Maryland Saves Brings MoneyWi$e to Germantown
Germantown, Maryland, a town known for its professional women’s soccer team and appearing in a few episodes of the TV show “The X files”, can now boast about being host to a successful MoneyWi$e training.
On June 12, 2009, the group Maryland Saves hosted a MoneyWi$e “train the trainer” roundtable in collaboration with the Montgomery County Coalition for Financial Literacy, Federal Deposit Insurance Corporation (FDIC), Montgomery County Office of Consumer Protection, and the Mid-Atlantic Federal Credit Union. The training drew case managers, social workers, and counselors from nonprofits and community agencies in Maryland. Maryland Saves is a coalition of community organizations that offer free financial services to help residents of low and moderate income to save and build wealth.
Consumer Action’s Community Outreach Manager Linda Williams led the training by discussing money management. She told participants that the MoneyWi$e’s “Money Management” module can be incorporated into their agency’s orientation for new clients. Williams went over some of the compelling reasons for the agencies to include the module in new client orientations, including the broad range of useful subjects covered in the module such as banking, saving, and cutting expenses, and details about consumer credit and specialty consumer reports like chexsystems.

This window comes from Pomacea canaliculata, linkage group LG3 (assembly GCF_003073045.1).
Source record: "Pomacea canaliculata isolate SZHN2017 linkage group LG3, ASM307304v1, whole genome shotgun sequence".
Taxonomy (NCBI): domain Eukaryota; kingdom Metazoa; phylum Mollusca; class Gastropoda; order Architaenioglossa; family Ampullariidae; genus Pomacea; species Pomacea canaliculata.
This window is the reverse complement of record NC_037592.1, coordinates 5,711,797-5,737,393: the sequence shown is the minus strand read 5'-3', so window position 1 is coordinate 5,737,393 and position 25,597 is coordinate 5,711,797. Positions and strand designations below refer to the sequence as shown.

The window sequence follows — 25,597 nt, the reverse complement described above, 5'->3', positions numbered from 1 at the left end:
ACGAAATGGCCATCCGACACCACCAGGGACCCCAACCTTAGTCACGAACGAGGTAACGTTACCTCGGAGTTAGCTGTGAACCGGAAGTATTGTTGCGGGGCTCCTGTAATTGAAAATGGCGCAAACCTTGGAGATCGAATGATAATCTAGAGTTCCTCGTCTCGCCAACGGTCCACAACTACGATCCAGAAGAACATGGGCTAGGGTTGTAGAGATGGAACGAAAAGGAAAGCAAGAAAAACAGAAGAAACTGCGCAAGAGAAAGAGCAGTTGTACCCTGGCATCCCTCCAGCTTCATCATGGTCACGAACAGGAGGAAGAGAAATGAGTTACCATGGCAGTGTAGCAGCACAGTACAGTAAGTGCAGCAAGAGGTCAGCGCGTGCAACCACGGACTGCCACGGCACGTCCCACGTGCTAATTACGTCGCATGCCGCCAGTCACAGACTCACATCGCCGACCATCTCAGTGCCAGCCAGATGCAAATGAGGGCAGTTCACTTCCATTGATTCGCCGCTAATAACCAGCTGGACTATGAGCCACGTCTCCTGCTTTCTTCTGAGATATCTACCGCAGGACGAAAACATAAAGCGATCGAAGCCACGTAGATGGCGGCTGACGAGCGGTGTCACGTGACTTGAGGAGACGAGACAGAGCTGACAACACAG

Williams told participants that in order to create a successful transitional plan for their clients, they might need to review a copy of their client’s tenant history, chexsystems and/or credit reports to determine the type of assistance a particular client may need. A client being transitioned from homelessness to housing who misused a bank account in the past is good example of this situation, said Williams. If the advocate is aware of the information up front, he or she may want to search for a bank rehab program first instead of subjecting the client to numerous rejections when trying to open a bank account. Williams noted that the “Money Management” module provides advice to advocates to begin this dialogue with clients.
During the session on “Rebuilding Credit,” Williams recognized that some clients with poor credit histories ask “Why should I try to rebuild my credit?” because it feels impossible to do so. She told the participants to encourage and lift up their clients by telling them it never too late, and remind them of the need for credit in order to obtain shelter that is decent, safe and sanitary. Credit is needed to get basic telephone services and to avoid having to pay large deposits for gas, water, or electric services.
Following the ID Theft presentation, participants played an interactive ID theft game and were pleased to learn that it was available for download along with the other nine MoneyWi$e modules on Consumer Action’s web site. Williams ended the presentation by urging the 56 attendees to visit www.consumer-action.org to download this wealth of information and more at no charge.